Jerry Lynn Burns is accused of the 1979 cold case murder of Michelle Martinko in Cedar Rapids, Iowa. The Cedar Rapids Police Department said in a statement on December 19 that Burns, 64, of Manchester, Iowa, was arrested at his place of work in the town.
Martinko was found dead of stab wounds on December 19, 1979, in the parking lot of a mall where she had gone shopping for a coat. Her parents reported her missing later that night, her body was found in the early hours of December 20. She was 18 years old.
Here’s what you need to know:
1. Burns Is Facing Charges of 1st Degree Murder
Burns is facing charges of first-degree murder and will make his first appearance in Linn County Court on December 20, police said. Burns is being held at Linn County Jail. The reward for information leading to an arrest in Martinko’s murder was $15,000. An hour before announcing Burns’ arrest, police in Cedar Rapids tweeted that there had been a “major development” in Martinko’s murder.
2. Burns’ Wife Died in June 2008
An obituary for Burns’ wife, Patricia, says that she died in June 2008 at the age of 55. The couple was married in April 1975 in Manchester, Iowa, four years before Martinko’s murder. The tribute says that Patricia Burns had three children, one son and two daughters. Her obit says that she enjoyed farming and gardening with her husband.
After her death, authorities described Martinko’s murder as “personal in nature.” Police also said that Martinko had defensive wounds, indicating that she had tried to fight her killer. There had been no signs to indicate the killing had been a sexual assault or robbery. Speaking to KCRG, a classmate of Martinko’s, Elizabeth Laymon, spoke about the day after her friend was killed saying, “We went to school that day and it wasn’t announced. We all kind of found out through classes we were in. I’d sit through classes where people were crying and I didn’t know why, until someone finally told me. The media showed up and then it was real.” Martinko was a senior at Kennedy High School in Cedar Rapids.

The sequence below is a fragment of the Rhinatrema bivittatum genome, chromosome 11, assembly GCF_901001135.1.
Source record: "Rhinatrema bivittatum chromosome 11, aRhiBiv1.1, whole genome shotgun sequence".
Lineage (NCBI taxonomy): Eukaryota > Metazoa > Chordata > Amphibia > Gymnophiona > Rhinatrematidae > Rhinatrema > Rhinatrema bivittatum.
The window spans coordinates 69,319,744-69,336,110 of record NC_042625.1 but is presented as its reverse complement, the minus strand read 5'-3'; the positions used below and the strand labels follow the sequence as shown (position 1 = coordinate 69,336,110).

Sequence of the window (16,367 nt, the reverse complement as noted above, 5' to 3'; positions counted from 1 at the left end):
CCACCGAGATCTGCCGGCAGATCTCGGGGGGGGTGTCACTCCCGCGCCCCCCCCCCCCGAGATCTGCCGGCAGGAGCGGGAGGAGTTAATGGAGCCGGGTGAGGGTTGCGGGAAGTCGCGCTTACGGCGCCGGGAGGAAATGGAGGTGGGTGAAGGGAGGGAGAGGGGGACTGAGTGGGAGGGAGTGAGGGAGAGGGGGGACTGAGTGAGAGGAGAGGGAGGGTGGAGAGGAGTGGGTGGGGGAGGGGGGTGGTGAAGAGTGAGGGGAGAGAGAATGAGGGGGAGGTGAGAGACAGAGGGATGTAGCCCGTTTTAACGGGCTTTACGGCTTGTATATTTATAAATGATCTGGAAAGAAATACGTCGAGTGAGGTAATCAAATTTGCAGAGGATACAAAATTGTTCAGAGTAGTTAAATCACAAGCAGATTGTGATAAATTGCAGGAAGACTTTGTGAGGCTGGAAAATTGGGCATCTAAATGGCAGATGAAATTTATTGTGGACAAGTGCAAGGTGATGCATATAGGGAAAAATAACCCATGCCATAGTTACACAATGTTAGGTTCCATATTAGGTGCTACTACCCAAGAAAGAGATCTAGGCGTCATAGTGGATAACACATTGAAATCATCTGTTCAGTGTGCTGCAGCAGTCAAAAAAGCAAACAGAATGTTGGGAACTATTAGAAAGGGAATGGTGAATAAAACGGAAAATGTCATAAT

3. Burns Identity Was Pieced Together Thanks to DNA Technology
Police said in a statement that officers identified Burns as a suspect after DNA technology allowed them to create a composite sketch. In October 2006, DNA information that was retrieved from the crime scene was sent to the Combined DNA Index System, CODIS. No match was made through that system. Police said that they then retrieved a “covert” sample from Burns which was matched to blood from the scene of Martinko’s murder. When questioned by police, officers said that Burns had no explanation as to why his DNA would have been at the scene. Burns denied killing Martinko at the time of his initial questioning.
It was in May 2017 when officers announced that a composite sketch could be made from the DNA recovered.
4. Burns Has Traffic Offenses But No Other Criminal Record in Iowa
Online records show that Burns has no criminal record in Iowa other than minor traffic infractions, reports CBS Iowa. A week before Burns’ arrest, the station described Martinko’s killing as one that “still haunts the Corridor.”
In that report, the lead investigator, Matt Denlinger, said, “I believe that someone in this community knows something about this case. There is someone here who either knows more than they are willing to admit or knows something that they don’t realize is important. We need those people to come forward and give us that information so we can bring closure to this case and to Michelle’s family.”
5. Cedar Rapids Police Chief Wayne Jerman Said Officers Never Gave Up Martinko’s Case
In announcing Burns’ arrest, Cedar Rapids Police Chief Wayne Jerman said, “Last year, I had the opportunity to spend some time with Michelle Martinko’s sister, Janelle, along with her husband, John Stonebraker. They were so grateful to the Police Department for continuing to work on this case. The family never gave up hope that this case would be solved. Today’s announcement makes it clear that this Police Department and our investigators never gave up on this case either. I am very appreciative of the work of our investigators and their persistence with this case, including the use of the latest technology that can aid in the investigation regardless of how long ago the violent act occurred.”